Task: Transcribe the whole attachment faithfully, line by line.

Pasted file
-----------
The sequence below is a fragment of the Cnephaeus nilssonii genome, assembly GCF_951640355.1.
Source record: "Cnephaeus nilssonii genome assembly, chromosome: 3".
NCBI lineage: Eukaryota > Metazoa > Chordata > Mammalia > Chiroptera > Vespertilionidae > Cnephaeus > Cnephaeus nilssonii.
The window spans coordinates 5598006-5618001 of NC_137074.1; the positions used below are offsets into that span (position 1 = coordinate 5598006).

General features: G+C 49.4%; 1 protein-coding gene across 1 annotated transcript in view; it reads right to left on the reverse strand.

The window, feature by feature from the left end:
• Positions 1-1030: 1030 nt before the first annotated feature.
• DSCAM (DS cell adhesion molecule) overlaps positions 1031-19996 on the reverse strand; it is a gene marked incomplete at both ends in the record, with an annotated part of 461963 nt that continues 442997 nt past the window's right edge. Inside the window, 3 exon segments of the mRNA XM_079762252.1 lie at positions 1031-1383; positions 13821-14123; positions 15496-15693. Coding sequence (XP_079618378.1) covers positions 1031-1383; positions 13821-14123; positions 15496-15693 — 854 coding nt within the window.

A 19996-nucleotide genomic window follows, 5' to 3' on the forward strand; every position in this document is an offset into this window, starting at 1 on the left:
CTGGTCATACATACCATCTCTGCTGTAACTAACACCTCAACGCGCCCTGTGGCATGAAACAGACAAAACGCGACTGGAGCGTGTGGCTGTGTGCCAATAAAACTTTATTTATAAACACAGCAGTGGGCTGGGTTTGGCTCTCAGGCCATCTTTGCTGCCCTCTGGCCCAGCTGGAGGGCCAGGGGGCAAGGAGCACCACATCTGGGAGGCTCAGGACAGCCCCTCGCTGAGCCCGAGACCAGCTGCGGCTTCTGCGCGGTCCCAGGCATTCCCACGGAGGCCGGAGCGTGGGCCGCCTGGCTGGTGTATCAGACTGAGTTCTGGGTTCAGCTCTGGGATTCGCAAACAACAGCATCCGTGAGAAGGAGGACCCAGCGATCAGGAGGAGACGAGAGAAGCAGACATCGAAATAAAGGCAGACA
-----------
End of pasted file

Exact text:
The sequence below is a fragment of the Cnephaeus nilssonii genome, assembly GCF_951640355.1.
Source record: "Cnephaeus nilssonii genome assembly, chromosome: 3".
NCBI lineage: Eukaryota > Metazoa > Chordata > Mammalia > Chiroptera > Vespertilionidae > Cnephaeus > Cnephaeus nilssonii.
The window spans coordinates 5598006-5618001 of NC_137074.1; the positions used below are offsets into that span (position 1 = coordinate 5598006).

General features: G+C 49.4%; 1 protein-coding gene across 1 annotated transcript in view; it reads right to left on the reverse strand.

The window, feature by feature from the left end:
• Positions 1-1030: 1030 nt before the first annotated feature.
• DSCAM (DS cell adhesion molecule) overlaps positions 1031-19996 on the reverse strand; it is a gene marked incomplete at both ends in the record, with an annotated part of 461963 nt that continues 442997 nt past the window's right edge. Inside the window, 3 exon segments of the mRNA XM_079762252.1 lie at positions 1031-1383; positions 13821-14123; positions 15496-15693. Coding sequence (XP_079618378.1) covers positions 1031-1383; positions 13821-14123; positions 15496-15693 — 854 coding nt within the window.

A 19996-nucleotide genomic window follows, 5' to 3' on the forward strand; every position in this document is an offset into this window, starting at 1 on the left:
CTGGTCATACATACCATCTCTGCTGTAACTAACACCTCAACGCGCCCTGTGGCATGAAACAGACAAAACGCGACTGGAGCGTGTGGCTGTGTGCCAATAAAACTTTATTTATAAACACAGCAGTGGGCTGGGTTTGGCTCTCAGGCCATCTTTGCTGCCCTCTGGCCCAGCTGGAGGGCCAGGGGGCAAGGAGCACCACATCTGGGAGGCTCAGGACAGCCCCTCGCTGAGCCCGAGACCAGCTGCGGCTTCTGCGCGGTCCCAGGCATTCCCACGGAGGCCGGAGCGTGGGCCGCCTGGCTGGTGTATCAGACTGAGTTCTGGGTTCAGCTCTGGGATTCGCAAACAACAGCATCCGTGAGAAGGAGGACCCAGCGATCAGGAGGAGACGAGAGAAGCAGACATCGAAATAAAGGCAGACA